Glen Wilson/Warner Bros.

We've been totally ga-ga for Channing Tatum since his slick dance moves first hit the big screen in Step Up, and we obviously can't stop talking about how excited we are for the dude to strip down in Magic Mike.

And since Chan's officially become one of the hottest hunks in H'wood, gracing the theaters with a slew of new projects in 2012—his latest, Haywire, opens Jan. 20 and we hear he's set to host SNL soon after—we were a bit surprised to learn Channing doesn't view himself as one of the best actors in the Biz. 

How modest of you, Chan! But don't worry your pretty little face, ‘cause director Steven Soderbergh wants to present you with the award for best…


Yep, you read that correctly. When we caught up with Mr. Soderbergh at the Haywire premiere last week he simply told us Channing's "tough to beat" when we grilled him on the best male stripper in Magic Mike.  

And we're not surprised Channing takes home the title—even up against his hottie costars Joe Mangienello, Alex Pettyfer, Matt Bomer and Matthew McConaughey—Chan knows how to bust a move and work that sexy bod, and Soderbergh agrees:

"They were all great but Channing's an amazing dancer. And he's done it before," he smirked.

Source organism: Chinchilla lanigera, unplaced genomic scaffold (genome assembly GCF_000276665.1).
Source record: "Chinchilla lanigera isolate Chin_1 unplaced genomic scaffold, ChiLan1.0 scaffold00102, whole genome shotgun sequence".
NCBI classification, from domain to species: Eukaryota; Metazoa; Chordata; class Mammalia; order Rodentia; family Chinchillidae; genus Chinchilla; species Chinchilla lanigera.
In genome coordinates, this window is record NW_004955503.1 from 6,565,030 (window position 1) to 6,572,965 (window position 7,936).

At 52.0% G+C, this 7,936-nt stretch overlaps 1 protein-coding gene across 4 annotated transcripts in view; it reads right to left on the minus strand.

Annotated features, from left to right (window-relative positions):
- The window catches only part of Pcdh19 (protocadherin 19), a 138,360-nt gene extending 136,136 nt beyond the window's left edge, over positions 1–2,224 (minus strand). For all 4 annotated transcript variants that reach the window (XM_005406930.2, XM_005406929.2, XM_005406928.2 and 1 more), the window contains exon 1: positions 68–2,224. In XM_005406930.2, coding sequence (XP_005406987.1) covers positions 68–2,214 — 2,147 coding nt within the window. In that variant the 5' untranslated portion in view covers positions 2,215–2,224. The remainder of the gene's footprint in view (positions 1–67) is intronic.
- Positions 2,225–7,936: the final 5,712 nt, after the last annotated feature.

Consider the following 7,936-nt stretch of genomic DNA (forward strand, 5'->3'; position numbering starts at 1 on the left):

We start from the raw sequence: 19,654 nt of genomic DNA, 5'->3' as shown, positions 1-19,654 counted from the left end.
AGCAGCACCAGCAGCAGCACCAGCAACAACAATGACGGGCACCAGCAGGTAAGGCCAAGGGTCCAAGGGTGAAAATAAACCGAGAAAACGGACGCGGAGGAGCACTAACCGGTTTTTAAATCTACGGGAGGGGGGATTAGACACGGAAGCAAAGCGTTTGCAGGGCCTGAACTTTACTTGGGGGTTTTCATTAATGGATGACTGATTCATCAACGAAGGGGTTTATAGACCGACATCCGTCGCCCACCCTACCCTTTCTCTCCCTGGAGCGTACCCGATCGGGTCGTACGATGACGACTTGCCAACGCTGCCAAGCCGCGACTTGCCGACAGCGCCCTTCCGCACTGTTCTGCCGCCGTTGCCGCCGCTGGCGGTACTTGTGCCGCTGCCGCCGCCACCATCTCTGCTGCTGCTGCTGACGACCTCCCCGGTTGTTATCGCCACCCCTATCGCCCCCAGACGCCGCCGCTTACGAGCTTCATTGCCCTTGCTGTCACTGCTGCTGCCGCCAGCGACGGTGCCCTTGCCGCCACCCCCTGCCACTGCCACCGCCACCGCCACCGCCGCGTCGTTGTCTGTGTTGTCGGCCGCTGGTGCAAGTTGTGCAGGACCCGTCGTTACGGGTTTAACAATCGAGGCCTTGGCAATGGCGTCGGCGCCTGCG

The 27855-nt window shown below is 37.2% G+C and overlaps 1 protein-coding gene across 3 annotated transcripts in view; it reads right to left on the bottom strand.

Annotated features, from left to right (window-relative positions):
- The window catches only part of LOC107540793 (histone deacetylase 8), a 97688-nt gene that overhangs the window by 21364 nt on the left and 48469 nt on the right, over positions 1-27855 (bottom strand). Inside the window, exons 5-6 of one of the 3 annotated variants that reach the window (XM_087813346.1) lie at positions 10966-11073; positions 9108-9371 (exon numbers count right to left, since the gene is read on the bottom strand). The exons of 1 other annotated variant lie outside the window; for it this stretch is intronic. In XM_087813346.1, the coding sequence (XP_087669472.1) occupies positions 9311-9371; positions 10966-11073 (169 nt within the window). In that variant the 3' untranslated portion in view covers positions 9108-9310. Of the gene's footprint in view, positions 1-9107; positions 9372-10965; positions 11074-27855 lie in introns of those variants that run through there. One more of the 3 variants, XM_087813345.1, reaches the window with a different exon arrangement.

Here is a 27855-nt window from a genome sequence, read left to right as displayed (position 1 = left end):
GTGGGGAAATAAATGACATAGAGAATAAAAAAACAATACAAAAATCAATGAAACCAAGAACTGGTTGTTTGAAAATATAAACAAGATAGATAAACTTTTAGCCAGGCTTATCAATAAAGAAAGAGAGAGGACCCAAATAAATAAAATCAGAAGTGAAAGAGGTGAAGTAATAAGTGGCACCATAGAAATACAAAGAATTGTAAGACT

But back to the acting before we get carried away, ‘cause even though Channing's as hunky as they come, the dude doesn't rely on his looks to carry him in Tinsel Town.

In fact, he tells Details magazine he never went to acting school and knows he's "not the best actor," so he values learning from others on set, and despite his heartthrob roles, he chooses his projects carefully:

"You gotta do the Dear Johns. You gotta do The Vow. I'm conscious about why I did those parts, those movies," explains Mr. Tatum. 

And we love that such a sexy dude can be so humble over his rise to stardom, but don't think stripping is Channing's only appeal—Mr. Soderbergh believes C.T.'s here to stay:

"He has a lot of the qualities I associate with people like George and Matt and Brad in terms of being clear-eyed, hardworking, and masculine. He's a man," insists the famed director.

We couldn't agree more. Now, about that full frontal?

  • Share
  • Tweet
  • Share

We and our partners use cookies on this site to improve our service, perform analytics, personalize advertising, measure advertising performance, and remember website preferences. By using the site, you consent to these cookies. For more information on cookies including how to manage your consent visit our Cookie Policy.